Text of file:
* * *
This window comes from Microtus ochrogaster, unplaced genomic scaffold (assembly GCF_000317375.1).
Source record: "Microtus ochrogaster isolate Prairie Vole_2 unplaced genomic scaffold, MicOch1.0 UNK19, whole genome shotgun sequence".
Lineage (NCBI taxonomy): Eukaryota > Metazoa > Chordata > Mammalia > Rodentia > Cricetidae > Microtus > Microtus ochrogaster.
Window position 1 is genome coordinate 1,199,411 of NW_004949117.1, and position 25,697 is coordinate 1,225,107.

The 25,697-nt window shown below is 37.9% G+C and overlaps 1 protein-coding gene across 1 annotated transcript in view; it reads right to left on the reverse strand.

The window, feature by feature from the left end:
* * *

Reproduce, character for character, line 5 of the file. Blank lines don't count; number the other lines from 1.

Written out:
The 25,697-nt window shown below is 37.9% G+C and overlaps 1 protein-coding gene across 1 annotated transcript in view; it reads right to left on the reverse strand.